Monday, May 11, 2020

Voluntary Response

In my view, voluntary responses to epidemic diseases are better than government-imposed ones. People know what level of risk they are willing to bear. A one-size-fits-all approach does not make sense.

In the modern world there is a tendency to assume that coordinated action can only take place if it is ordered and enforced by the state. That is not true. People can make good decisions about what to do if they receive good information.

  • During an epidemic, elderly and sick people are the highest risk. They can easily choose to stay at home. Most have family or friends who can do shopping for them.

  • Elderly people living together in rest homes are extremely vulnerable. Managers of rest homes should be vigilant in keeping viruses out. Their clients and their families should be putting pressure on them to manage this risk effectively.

  • People can find out what their friends and family have been doing and work out if they are likely to have been in contact with the disease. They can happily meet with some people, but would choose to stay away from others, who carry a potential risk.

  • Flying on aeroplanes is risky because it means close contact with people who may have been in contact with the disease, but people understood this risk well. Before the government shutdown was put in place, the numbers of people flying had dropped significantly, as they decided that the risk was too great and stopped travelling. Much of the spread of coronavirus occurred when people flew back home to beat the government lockdown.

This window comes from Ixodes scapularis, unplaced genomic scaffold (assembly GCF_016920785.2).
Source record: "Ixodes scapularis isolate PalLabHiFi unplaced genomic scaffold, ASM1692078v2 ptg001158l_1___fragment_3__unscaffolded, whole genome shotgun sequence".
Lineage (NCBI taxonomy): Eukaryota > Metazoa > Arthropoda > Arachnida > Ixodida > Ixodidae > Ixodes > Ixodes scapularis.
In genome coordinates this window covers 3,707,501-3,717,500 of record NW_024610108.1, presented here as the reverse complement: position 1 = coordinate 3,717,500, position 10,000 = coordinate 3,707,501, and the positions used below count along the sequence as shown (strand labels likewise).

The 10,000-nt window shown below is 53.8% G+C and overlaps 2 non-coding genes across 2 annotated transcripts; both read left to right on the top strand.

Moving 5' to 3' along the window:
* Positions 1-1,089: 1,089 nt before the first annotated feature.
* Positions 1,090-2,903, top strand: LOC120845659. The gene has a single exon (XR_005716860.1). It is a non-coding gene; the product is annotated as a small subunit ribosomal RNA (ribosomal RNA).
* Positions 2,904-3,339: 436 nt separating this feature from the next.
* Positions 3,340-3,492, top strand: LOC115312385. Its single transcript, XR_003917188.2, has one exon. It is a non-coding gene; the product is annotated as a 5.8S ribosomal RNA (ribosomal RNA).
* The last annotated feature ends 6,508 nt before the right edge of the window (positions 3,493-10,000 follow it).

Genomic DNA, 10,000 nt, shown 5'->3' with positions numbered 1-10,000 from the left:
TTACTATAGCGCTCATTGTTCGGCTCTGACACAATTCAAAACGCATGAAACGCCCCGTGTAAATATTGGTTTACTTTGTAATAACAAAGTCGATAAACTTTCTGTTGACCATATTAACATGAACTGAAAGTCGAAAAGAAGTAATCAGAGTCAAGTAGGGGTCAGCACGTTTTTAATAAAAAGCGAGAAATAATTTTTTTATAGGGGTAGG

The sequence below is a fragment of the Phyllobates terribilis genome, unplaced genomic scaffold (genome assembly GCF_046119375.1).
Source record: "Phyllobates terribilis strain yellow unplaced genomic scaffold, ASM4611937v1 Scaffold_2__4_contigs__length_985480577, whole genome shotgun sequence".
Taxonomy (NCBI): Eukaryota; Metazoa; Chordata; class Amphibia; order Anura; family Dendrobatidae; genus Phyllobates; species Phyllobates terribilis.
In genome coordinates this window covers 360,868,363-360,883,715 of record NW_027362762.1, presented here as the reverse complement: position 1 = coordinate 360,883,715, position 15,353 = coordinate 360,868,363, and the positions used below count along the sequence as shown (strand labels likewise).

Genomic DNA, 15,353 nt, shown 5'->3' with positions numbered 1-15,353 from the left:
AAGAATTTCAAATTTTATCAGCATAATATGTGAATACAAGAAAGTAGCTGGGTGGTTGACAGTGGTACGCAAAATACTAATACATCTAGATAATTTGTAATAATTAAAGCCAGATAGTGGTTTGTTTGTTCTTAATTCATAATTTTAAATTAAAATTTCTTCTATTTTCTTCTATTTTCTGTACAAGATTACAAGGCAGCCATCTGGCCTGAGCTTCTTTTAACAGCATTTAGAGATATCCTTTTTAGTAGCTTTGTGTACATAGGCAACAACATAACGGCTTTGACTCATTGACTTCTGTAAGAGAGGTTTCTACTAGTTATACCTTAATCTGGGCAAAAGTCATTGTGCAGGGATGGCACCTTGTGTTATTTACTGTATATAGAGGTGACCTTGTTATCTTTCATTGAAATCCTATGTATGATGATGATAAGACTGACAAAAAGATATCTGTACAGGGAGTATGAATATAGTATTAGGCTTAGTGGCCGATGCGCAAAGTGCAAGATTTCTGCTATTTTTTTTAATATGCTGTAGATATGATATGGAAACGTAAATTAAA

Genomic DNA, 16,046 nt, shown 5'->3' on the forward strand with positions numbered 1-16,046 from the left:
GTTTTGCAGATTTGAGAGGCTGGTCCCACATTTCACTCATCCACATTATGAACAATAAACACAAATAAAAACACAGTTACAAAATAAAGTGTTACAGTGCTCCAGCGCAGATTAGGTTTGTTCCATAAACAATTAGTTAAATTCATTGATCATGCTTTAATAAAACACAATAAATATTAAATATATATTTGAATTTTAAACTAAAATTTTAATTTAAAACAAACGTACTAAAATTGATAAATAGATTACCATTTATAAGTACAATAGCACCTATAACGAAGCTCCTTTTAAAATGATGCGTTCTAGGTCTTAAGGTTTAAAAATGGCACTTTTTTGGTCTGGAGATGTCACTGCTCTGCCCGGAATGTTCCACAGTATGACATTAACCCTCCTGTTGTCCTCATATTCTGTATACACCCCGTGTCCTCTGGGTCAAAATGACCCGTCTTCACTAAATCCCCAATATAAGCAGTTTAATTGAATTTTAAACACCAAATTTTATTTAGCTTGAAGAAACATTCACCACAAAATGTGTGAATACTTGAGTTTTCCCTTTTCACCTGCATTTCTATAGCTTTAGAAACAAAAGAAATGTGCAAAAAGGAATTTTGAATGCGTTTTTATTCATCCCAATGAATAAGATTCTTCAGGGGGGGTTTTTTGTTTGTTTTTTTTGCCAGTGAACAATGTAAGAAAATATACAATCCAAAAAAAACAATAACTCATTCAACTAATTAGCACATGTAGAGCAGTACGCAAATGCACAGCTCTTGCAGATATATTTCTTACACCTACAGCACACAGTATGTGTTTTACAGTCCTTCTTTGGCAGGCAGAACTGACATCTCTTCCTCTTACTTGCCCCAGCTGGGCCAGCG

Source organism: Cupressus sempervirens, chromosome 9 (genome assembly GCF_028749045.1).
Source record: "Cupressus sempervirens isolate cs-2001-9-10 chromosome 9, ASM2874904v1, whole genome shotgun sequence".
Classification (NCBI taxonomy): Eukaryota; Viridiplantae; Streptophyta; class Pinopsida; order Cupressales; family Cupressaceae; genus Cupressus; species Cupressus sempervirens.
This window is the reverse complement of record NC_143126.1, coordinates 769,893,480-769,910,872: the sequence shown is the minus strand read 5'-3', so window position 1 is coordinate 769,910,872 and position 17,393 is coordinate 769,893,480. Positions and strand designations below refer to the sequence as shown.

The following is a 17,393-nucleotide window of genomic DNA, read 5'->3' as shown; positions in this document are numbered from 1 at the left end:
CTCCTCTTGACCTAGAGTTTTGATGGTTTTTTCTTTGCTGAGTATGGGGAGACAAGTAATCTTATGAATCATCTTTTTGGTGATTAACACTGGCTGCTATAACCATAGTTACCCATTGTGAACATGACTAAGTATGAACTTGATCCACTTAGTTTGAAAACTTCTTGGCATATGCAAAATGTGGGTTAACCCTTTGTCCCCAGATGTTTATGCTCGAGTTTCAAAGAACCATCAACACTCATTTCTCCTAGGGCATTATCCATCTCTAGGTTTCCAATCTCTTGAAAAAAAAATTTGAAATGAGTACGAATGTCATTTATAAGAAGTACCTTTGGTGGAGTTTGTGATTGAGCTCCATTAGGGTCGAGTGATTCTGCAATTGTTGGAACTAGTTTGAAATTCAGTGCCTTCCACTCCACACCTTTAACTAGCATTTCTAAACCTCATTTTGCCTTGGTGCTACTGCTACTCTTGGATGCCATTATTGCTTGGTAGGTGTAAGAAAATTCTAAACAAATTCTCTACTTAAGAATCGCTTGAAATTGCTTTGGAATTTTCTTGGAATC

• Managers of small and medium workplaces know their staff and can work out who is at risk of bringing the virus to work. They can organise for them to stay at home to protect their other staff.

  • Screening can be very effective in minimising risk. By asking their staff and customers a few simple questions, people who are at risk of spreading the disease in the workplace can be identified and isolated, or excluded.

  • When moving around, people can easily separate themselves from other people, if they think that there is a significant risk of community spread of the disease. If they are really concerned, people can wear masks and visors.

  • Large meetings with strangers attending are very high risk for infection spread. Even before the government enforced lockdown was put in place, large numbers of people had stopped attending big meetings. Organisers were becoming concerned at being responsible for the consequences.

  • Businesses are innovative. Takeaway shops and restaurants have found ways to serve people without being exposed to the risk of infection from other people. Other retailers and shopping malls can also develop strategies to keep their customers safe from risky contacts. The risk might be greater, but people can decide if they want to take the risk, if they are willing to accept the consequences.

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